Adding Part Libraries in OrCAD

Step 32: In the Libraries table, select MCP6546. The newly created part will appear in the Part List.

Step 33: Select the existing op-amp, U2, and press Delete on the keyboard.

Placing Parts in OrCAD

Step 34: In the Place Part Window, select the part and click Place Part.

Place Parts in the Schematic in OrCAD Capture

Step 35: Click to place the part in the schematic canvas. Right-click and select End Mode.

Wiring in OrCAD

Step 36: Select Place > Wire from the menu, the Wire button on the toolbar, or press W on the keyboard.

Wiring a Schematic in OrCAD

Step 37: Wire the connections to each pin of the comparator. Press Escape on the keyboard when finished.

Performing a Simulation

Measuring Voltage in PSpice

Step 38: Select the Voltage/Level Marker button from the toolbar.

Placing Voltage Probes in PSpice

Step 39: Click to place a probe on the SQUARE_OUT net. Right-click and select End Mode.

Editing a Simulation Profile in PSpice

Step 40: Select PSpice > Edit Simulation Profile from the menu.

Step 41: Select Configuration Files from the sidebar.

Adding Model Libraries to a Simulation in PSpice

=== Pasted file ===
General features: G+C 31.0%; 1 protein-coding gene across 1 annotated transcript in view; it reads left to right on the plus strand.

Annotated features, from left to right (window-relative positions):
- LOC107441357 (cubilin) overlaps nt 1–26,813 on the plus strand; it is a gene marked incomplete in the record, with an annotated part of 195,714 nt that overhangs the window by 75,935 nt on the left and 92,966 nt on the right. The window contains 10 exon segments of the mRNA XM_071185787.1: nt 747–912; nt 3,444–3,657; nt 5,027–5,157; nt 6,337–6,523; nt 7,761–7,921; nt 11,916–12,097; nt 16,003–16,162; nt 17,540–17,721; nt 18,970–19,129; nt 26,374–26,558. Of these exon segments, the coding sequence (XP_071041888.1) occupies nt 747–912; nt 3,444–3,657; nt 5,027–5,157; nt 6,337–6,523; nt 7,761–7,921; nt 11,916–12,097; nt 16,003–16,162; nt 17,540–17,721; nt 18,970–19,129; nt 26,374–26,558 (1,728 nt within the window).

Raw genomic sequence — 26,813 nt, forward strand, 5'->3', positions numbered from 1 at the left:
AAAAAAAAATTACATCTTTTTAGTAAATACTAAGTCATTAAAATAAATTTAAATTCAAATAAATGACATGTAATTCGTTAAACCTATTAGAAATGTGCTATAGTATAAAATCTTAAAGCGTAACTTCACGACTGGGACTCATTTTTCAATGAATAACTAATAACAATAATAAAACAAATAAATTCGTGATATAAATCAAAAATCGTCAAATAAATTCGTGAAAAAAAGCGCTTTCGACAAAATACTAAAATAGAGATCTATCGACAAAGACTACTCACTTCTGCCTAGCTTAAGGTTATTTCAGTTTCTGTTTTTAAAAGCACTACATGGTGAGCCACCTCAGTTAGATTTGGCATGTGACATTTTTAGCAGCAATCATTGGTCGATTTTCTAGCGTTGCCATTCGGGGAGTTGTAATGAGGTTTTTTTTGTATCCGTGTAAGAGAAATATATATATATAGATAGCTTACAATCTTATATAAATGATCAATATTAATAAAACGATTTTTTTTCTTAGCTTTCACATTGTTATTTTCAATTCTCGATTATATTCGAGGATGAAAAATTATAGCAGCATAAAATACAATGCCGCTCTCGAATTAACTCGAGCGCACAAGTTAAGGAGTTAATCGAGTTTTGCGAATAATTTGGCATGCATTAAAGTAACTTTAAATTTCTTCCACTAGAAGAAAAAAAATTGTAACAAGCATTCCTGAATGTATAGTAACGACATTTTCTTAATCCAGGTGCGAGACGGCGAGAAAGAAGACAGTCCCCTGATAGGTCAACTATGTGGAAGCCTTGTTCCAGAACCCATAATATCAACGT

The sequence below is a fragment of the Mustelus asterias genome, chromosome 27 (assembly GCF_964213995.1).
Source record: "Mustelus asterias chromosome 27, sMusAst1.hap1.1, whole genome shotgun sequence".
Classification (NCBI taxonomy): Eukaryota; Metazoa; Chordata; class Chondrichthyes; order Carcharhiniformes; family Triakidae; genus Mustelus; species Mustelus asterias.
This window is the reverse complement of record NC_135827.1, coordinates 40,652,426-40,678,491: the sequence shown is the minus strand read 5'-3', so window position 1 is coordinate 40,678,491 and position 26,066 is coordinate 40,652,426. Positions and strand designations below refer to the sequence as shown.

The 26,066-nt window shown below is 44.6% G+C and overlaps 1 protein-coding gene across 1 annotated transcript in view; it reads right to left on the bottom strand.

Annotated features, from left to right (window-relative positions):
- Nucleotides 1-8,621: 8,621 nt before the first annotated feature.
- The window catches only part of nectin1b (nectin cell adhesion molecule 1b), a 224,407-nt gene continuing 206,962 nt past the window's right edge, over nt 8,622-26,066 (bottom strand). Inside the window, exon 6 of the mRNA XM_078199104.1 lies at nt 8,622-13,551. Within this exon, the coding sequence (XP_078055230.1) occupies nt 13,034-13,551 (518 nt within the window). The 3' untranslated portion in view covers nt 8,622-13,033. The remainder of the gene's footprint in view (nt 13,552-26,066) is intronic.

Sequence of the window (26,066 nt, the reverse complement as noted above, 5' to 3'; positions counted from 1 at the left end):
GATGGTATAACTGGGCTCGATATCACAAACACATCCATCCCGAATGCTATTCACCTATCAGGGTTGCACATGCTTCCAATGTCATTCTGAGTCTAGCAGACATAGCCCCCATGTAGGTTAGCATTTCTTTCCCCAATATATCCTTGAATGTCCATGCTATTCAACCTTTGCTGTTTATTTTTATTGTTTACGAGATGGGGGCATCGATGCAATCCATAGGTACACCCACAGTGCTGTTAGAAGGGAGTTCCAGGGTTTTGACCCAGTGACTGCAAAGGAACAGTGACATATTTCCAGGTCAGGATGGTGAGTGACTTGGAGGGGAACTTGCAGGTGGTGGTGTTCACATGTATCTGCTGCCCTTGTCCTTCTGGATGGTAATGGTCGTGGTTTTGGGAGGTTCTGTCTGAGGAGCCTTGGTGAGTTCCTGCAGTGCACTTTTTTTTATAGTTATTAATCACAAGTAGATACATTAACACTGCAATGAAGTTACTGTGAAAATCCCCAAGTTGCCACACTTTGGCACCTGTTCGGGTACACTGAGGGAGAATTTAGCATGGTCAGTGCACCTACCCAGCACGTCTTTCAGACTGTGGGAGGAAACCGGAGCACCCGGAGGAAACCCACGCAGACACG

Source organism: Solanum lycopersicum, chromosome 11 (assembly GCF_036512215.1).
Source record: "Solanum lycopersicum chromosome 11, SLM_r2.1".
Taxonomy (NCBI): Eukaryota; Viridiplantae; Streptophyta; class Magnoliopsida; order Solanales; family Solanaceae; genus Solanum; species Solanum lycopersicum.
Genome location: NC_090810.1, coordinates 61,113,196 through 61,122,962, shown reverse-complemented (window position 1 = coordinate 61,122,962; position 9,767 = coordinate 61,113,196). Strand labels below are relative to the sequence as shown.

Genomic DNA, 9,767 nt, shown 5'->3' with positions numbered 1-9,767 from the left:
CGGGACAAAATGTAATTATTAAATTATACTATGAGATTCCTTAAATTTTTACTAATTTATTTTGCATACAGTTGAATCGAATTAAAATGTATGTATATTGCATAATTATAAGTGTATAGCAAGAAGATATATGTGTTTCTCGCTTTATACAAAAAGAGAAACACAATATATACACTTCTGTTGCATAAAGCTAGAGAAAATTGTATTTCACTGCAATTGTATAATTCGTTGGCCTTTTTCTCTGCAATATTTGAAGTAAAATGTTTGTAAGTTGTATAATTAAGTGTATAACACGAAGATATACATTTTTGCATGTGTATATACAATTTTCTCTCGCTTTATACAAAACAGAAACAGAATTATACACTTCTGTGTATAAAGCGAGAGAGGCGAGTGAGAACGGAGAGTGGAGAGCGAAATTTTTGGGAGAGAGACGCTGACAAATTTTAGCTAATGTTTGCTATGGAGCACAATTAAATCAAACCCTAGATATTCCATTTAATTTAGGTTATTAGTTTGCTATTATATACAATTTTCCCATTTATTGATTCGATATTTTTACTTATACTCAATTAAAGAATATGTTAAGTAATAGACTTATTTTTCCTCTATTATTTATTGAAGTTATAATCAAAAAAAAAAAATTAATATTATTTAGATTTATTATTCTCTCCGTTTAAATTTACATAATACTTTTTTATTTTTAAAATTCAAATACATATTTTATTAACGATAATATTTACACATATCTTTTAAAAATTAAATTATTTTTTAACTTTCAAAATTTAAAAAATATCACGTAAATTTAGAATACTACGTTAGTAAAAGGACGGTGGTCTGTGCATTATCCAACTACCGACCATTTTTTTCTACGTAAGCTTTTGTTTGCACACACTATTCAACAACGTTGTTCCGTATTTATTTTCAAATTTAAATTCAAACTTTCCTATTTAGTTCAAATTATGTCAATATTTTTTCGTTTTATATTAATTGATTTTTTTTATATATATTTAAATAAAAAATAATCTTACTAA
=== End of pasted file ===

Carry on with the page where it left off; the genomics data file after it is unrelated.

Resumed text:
Step 42: Select Library under Category.

Step 43: Select Browse. Navigate to the MCP6547.lib file, select it and click Open.

Step 44: Select Add to Design.

Note: If libraries are not configured, the simulation will not run. Select Add to Global to configure the file for all future simulations.

Step 45: Click OK to save the simulation settings and close the window.

Step 46: Select PSpice > Run from the menu.

Viewing Simulation Results in PSpice

Step 47: View the simulation results.

Wrap up & Next Steps

Easily create schematic symbols and associate manufacturer’s simulation models to clearly communicate design intent with OrCAD PSpice. See how PSpice can validate and optimize your circuit functionality with a free trial.

Follow Along, Download the Pre-Packaged Design Files

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Table of Contents

How To was created with:
EMA Design Automation